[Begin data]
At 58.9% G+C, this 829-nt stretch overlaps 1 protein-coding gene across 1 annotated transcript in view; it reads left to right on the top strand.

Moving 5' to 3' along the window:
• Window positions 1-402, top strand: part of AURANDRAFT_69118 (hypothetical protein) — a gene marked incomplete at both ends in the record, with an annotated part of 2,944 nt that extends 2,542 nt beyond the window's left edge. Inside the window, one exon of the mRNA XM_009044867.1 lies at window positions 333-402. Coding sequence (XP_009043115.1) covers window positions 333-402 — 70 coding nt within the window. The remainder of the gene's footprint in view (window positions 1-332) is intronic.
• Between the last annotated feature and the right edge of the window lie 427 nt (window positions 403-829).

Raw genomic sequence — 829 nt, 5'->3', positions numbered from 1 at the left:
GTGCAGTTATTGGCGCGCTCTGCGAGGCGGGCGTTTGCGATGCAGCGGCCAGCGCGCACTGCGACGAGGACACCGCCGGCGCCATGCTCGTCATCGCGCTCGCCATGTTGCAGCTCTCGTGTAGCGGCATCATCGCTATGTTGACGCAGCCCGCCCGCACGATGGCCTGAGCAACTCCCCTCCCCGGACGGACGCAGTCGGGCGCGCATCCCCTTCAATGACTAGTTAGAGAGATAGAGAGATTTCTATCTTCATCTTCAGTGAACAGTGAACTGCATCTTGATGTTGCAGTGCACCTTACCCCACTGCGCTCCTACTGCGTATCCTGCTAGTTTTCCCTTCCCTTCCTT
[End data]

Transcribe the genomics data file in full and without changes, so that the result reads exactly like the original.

At 58.9% G+C, this 829-nt stretch overlaps 1 protein-coding gene across 1 annotated transcript in view; it reads left to right on the top strand.

Moving 5' to 3' along the window:
• Window positions 1-402, top strand: part of AURANDRAFT_69118 (hypothetical protein) — a gene marked incomplete at both ends in the record, with an annotated part of 2,944 nt that extends 2,542 nt beyond the window's left edge. Inside the window, one exon of the mRNA XM_009044867.1 lies at window positions 333-402. Coding sequence (XP_009043115.1) covers window positions 333-402 — 70 coding nt within the window. The remainder of the gene's footprint in view (window positions 1-332) is intronic.
• Between the last annotated feature and the right edge of the window lie 427 nt (window positions 403-829).

Raw genomic sequence — 829 nt, 5'->3', positions numbered from 1 at the left:
GTGCAGTTATTGGCGCGCTCTGCGAGGCGGGCGTTTGCGATGCAGCGGCCAGCGCGCACTGCGACGAGGACACCGCCGGCGCCATGCTCGTCATCGCGCTCGCCATGTTGCAGCTCTCGTGTAGCGGCATCATCGCTATGTTGACGCAGCCCGCCCGCACGATGGCCTGAGCAACTCCCCTCCCCGGACGGACGCAGTCGGGCGCGCATCCCCTTCAATGACTAGTTAGAGAGATAGAGAGATTTCTATCTTCATCTTCAGTGAACAGTGAACTGCATCTTGATGTTGCAGTGCACCTTACCCCACTGCGCTCCTACTGCGTATCCTGCTAGTTTTCCCTTCCCTTCCTT